What is HDR and HDR+?
Drawing detail from the shadows
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If it’s been a while since you shopped around for a new TV, you’ll no doubt be blown away by the picture quality and sheer detail that today’s TVs can achieve. But you might not understand the lengthy list of features that make them look so good: 4K, UHD, HDR… the list goes on.
Let’s break them down for you.
4K Ultra HD = sharper image
4K offers four times the resolution compared to the high definition (HD) television you already own. In plain English, that means there are more dots (or pixels) on the screen, which makes the picture sharper and more lifelike.
UHD is short for Ultra High Definition, or Ultra HD. If you’re getting ready to make a purchase and reading up on TVs right now, you might see UHD and 4K getting used interchangeably. That’s not quite technically accurate, but close enough for now. We’ll call it “4K Ultra HD” just to be clear.
HDR = more detail
The addition of more pixels isn’t the whole story. Most new 4K Ultra HD TVs also support HDR, or “High Dynamic Range,” which reproduces a wider range of brightness levels, richer colors, and higher contrast levels (resulting in brighter whites and darker blacks).
When seen side-by-side with non-HDR content, HDR-enhanced video is incredibly bright with lifelike colors, including some striking yellows and orange hues, such as a setting sun or crackling fire.
In short, HDR brings the wow factor.
HDR+ = more detail every day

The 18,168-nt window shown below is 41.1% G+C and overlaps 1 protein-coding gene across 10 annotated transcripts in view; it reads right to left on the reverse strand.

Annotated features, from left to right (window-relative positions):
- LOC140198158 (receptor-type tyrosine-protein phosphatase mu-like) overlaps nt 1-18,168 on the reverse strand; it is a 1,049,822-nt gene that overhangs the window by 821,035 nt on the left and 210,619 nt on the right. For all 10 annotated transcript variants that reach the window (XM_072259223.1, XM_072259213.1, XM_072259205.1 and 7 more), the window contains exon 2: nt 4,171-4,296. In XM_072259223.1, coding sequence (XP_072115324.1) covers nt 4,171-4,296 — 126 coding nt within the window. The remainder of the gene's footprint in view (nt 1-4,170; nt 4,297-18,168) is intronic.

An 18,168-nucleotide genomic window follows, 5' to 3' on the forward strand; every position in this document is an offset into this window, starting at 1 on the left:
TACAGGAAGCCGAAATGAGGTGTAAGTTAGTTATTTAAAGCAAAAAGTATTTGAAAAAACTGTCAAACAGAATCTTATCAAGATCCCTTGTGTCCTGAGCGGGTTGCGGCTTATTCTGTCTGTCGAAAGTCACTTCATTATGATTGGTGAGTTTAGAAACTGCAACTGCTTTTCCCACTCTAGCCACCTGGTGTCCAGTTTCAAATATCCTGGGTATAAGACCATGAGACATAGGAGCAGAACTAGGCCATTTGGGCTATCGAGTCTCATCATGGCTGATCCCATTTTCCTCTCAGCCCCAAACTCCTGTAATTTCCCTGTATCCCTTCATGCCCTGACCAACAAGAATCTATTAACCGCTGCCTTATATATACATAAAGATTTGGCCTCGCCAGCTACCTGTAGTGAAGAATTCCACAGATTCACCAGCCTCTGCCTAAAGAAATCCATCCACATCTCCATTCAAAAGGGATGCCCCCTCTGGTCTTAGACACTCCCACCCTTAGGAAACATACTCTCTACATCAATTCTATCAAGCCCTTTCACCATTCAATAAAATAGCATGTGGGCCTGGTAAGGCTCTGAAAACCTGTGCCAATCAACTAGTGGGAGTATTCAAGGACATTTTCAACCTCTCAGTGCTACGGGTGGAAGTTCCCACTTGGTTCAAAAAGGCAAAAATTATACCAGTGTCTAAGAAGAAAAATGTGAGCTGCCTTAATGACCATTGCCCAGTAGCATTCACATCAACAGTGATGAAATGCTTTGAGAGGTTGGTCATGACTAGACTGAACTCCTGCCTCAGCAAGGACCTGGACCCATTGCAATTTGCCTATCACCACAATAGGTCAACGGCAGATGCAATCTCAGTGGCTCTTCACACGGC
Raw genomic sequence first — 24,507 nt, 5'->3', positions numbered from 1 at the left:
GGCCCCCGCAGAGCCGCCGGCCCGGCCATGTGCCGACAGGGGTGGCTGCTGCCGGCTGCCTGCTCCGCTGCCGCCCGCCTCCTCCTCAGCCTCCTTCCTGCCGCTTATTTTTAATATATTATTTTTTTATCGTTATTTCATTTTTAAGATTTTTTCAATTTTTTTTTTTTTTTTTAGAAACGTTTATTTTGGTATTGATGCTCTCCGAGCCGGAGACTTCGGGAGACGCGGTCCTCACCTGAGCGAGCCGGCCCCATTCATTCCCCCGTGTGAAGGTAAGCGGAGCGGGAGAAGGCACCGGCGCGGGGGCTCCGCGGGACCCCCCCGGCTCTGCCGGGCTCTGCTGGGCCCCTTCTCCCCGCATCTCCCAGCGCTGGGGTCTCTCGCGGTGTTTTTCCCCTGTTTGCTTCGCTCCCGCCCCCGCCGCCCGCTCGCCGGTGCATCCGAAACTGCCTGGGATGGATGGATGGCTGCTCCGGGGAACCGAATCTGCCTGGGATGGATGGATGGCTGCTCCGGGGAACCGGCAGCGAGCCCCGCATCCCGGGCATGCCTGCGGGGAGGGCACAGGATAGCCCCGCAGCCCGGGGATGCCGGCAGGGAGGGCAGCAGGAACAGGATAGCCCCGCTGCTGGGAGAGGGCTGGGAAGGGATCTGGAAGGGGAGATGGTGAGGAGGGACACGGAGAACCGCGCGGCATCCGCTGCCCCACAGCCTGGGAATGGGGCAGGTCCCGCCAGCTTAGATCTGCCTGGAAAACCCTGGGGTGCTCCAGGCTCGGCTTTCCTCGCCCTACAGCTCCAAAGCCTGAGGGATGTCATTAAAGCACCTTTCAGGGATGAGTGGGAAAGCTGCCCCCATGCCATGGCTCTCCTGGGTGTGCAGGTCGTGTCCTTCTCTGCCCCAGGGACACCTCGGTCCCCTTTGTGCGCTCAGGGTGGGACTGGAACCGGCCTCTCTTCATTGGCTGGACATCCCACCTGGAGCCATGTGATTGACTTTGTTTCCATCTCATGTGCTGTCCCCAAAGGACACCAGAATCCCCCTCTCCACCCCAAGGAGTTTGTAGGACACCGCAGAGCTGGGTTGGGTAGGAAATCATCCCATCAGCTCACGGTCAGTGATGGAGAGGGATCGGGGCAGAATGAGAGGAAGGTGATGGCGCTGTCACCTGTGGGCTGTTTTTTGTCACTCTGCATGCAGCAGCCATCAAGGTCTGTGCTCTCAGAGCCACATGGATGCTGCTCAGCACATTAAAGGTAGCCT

To get the most out of a television with HDR, ideally you’d be watching nothing but “native” HDR content—that’s content that has been mastered by the studio with HDR’s full range of colors and contrast.
But the truth is that most movies and TV shows have not been optimized for HDR. No matter how much you want it, they’re probably never going to re-master Cheers or Office Space or anything other than the most popular old movies.
That’s precisely why Samsung has created a new feature they call HDR+. Put simply, it makes regular content look pretty darn close to native HDR content, and it does it completely automatically.
HDR+ can draw out details from areas that are too shadowy or overly bright. Didn’t see that monster lurking in the shadows, or those white polar bears running across the arctic snow? HDR+ uses complex algorithms to detect them and make them pop like they never could on your old TV.
HDR+ is only available on 2016 Samsung SUHD TVs. If you purchased one earlier in the year and don’t see it in your TV’s Picture menu, you can download a free update.